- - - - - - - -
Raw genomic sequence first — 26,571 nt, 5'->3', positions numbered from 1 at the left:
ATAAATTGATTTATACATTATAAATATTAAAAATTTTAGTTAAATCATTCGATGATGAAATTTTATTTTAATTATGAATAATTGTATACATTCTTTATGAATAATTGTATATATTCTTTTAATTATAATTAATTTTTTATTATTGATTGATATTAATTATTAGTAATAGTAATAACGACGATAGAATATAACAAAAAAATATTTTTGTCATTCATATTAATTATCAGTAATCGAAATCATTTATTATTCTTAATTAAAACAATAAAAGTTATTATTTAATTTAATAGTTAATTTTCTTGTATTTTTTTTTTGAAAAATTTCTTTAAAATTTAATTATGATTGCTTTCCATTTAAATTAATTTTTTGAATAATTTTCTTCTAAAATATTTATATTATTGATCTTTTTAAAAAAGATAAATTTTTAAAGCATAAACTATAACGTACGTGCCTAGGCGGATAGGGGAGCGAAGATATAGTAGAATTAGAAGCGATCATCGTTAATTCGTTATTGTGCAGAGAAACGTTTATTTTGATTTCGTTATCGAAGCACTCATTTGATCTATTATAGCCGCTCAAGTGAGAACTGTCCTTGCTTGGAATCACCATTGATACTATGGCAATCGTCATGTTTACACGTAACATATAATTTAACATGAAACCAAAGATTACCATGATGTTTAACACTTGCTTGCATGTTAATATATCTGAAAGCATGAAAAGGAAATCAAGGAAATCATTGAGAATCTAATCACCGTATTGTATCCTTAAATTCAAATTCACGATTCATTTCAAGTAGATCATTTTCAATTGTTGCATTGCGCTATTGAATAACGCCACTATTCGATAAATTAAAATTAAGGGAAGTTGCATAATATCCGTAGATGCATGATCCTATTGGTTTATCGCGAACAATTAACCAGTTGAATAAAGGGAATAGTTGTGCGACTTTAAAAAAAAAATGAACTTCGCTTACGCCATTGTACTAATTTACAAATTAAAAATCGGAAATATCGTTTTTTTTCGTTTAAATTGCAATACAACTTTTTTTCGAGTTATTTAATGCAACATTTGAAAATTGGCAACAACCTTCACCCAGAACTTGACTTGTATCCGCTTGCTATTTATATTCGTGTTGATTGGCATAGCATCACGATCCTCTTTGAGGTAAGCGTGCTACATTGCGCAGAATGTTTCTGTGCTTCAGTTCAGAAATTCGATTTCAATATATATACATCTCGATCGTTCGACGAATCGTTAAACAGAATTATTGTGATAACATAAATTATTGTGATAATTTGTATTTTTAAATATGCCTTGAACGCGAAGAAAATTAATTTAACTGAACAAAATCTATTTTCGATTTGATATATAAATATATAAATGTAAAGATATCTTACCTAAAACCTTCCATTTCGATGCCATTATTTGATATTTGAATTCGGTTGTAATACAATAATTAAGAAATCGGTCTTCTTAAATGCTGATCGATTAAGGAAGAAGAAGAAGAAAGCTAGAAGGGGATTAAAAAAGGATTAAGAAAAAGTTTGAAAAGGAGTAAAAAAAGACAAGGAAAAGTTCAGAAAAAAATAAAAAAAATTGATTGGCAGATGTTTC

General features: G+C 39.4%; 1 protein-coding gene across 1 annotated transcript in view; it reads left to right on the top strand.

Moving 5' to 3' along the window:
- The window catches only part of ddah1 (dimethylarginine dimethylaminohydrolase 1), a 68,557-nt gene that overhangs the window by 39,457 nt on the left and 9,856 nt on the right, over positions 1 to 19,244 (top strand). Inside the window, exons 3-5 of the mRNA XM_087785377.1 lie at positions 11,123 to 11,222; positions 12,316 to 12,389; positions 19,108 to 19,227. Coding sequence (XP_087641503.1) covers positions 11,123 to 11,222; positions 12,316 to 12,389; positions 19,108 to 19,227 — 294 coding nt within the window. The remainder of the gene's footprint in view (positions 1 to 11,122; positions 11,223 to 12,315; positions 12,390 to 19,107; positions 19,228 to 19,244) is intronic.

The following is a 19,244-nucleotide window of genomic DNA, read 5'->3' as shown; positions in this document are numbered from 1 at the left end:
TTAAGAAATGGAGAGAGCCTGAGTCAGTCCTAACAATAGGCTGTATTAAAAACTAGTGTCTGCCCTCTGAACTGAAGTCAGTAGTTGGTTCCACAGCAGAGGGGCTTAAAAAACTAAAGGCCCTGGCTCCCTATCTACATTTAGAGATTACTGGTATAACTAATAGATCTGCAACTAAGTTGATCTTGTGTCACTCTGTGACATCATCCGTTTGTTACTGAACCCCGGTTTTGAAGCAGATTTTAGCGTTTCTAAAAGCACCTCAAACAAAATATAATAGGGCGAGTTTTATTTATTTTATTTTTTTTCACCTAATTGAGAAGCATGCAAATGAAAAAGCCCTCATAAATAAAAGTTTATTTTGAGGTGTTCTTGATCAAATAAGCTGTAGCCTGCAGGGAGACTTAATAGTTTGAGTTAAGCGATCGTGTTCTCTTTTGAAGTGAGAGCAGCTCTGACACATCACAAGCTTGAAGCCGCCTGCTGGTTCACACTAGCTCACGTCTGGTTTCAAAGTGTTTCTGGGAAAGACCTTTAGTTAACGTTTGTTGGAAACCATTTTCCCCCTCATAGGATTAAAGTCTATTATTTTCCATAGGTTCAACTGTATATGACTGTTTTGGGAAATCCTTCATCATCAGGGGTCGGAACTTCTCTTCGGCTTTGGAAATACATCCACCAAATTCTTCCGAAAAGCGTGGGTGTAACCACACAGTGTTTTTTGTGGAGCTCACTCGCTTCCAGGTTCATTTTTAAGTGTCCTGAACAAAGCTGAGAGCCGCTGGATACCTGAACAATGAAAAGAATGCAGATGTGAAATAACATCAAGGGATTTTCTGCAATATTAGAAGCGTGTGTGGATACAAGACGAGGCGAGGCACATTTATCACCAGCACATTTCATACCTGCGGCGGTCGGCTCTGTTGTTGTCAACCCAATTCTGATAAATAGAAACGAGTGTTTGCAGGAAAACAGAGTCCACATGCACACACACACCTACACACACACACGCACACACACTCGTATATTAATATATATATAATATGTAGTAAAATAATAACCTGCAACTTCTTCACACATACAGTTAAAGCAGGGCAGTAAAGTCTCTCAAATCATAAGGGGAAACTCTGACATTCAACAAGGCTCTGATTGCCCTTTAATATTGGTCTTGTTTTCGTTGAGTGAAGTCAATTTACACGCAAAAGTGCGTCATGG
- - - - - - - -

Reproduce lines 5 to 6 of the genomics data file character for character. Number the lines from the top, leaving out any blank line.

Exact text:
- The window catches only part of ddah1 (dimethylarginine dimethylaminohydrolase 1), a 68,557-nt gene that overhangs the window by 39,457 nt on the left and 9,856 nt on the right, over positions 1 to 19,244 (top strand). Inside the window, exons 3-5 of the mRNA XM_087785377.1 lie at positions 11,123 to 11,222; positions 12,316 to 12,389; positions 19,108 to 19,227. Coding sequence (XP_087641503.1) covers positions 11,123 to 11,222; positions 12,316 to 12,389; positions 19,108 to 19,227 — 294 coding nt within the window. The remainder of the gene's footprint in view (positions 1 to 11,122; positions 11,223 to 12,315; positions 12,390 to 19,107; positions 19,228 to 19,244) is intronic.

The following is a 19,244-nucleotide window of genomic DNA, read 5'->3' as shown; positions in this document are numbered from 1 at the left end: